Given the history of fluctuations in temperatures, to what degree is man responsible for the current rise? That depends on whom you ask and when you ask them. The United Nations Intergovernmental Panel on Climate Change says it believes that human activity has been a primary driver. But this verdict is not final: The IPCC recently explained that its initial work on climate change overestimated man's impact by as much as 25 percent. Who knows how it will change its estimates in the future.The IPCC, knowing that skeptics would seize on this data, specifically stated this was only a refinement of existing data, due to improved data collection. To take one line in the report which corrects its previous misstatements, (to the detriment of its main thesis by the way), and lays out precisely why it does so, and thus conclude that the report's entire thesis is called into question is to akin to taking a one quarter reduction in the growth rate of GDP and claiming that the entire economy is now in depression. The IPCC put its certainty level of man-made impact at 90%, which was an increase compared to previous reports. Climate science is complex and incorporates hundreds of factors. Hundreds of scientists spend six years putting together this report, still managed to return a 90% certainty. Despite Bjorn Lomborg's WSJ op-ed critique, I'd invest a lot of money behind that kind of 90% certainty.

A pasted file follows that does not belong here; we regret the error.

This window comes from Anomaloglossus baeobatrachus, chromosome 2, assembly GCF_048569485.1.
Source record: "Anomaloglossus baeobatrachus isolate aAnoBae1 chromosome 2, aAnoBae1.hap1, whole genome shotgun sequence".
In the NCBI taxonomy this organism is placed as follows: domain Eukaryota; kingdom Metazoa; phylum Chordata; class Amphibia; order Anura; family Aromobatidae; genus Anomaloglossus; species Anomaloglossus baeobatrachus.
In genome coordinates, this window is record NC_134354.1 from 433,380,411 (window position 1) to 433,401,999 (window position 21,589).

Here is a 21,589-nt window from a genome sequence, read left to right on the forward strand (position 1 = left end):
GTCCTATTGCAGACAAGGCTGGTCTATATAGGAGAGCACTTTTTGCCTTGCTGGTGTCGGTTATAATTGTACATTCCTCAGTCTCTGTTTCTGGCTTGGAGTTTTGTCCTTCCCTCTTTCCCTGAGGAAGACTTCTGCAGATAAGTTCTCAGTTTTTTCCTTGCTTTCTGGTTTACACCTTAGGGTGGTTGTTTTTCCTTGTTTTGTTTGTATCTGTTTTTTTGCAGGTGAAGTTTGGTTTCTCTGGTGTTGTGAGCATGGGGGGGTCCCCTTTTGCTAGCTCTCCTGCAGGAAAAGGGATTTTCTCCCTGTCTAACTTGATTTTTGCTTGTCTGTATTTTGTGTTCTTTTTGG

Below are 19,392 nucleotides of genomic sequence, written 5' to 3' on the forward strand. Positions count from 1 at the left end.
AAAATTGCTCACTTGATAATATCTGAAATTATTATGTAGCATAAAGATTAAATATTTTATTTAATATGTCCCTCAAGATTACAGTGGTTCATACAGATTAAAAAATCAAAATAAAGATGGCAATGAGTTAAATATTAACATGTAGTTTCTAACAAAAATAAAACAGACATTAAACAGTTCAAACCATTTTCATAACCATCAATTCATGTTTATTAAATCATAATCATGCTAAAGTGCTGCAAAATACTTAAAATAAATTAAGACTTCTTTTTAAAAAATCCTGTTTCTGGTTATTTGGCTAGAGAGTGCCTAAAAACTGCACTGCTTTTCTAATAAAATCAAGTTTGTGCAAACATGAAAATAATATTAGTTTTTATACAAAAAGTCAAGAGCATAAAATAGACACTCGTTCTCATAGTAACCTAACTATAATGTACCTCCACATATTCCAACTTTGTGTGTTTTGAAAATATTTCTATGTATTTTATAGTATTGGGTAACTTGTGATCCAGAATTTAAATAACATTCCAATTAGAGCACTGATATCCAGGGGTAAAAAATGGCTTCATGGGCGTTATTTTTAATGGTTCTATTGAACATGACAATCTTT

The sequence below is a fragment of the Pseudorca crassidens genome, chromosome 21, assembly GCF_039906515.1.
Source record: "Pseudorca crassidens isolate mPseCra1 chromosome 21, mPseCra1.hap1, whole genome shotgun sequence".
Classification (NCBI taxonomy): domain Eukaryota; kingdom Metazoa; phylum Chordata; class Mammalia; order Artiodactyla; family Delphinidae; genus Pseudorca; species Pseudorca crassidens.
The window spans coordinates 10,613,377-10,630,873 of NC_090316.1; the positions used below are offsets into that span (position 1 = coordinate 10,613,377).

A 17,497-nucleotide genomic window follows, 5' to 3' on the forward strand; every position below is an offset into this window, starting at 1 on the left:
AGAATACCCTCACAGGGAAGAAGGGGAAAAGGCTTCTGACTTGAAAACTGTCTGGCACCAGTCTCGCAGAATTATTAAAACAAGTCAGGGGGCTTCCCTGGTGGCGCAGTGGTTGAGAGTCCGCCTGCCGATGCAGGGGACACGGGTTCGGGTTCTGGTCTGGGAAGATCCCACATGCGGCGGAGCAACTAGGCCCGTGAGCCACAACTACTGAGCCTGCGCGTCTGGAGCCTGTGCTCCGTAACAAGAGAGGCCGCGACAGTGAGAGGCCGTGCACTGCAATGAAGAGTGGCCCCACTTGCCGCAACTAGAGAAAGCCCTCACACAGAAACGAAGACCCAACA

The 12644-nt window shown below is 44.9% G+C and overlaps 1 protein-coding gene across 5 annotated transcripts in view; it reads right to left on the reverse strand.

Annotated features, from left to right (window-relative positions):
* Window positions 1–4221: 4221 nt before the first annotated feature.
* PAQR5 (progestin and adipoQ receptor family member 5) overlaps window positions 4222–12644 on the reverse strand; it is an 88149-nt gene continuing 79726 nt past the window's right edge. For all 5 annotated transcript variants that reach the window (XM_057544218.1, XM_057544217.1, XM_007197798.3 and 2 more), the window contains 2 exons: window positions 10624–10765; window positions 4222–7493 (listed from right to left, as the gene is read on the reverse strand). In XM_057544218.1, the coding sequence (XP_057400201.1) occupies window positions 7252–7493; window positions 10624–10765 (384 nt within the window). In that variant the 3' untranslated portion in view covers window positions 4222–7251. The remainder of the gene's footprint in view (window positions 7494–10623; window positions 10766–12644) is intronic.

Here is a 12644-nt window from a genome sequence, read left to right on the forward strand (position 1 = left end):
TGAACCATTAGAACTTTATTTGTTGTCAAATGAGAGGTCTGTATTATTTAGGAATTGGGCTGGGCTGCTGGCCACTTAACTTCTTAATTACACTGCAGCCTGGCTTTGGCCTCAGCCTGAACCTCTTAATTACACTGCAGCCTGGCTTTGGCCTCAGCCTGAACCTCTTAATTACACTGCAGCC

Researchers at the Max Planck Institute for Solar System Research in Germany note that the sun has seemed to be burning more brightly for the last 60 years, which may account for the increase of 1 degree.What he neglects to mention is that this same institute also released a report on the increased sun activity where it concluded that this increase in sun activity played little to no role in the overall temperate increase during the last few decades! The director of the Institute also publicly states that the recent temperature increase is due to a rise in man-made greenhouse gas emissions. I assume Last has read the report in detail, and has counterfactuals that will explain why they are wrong and he is able to make this assertion.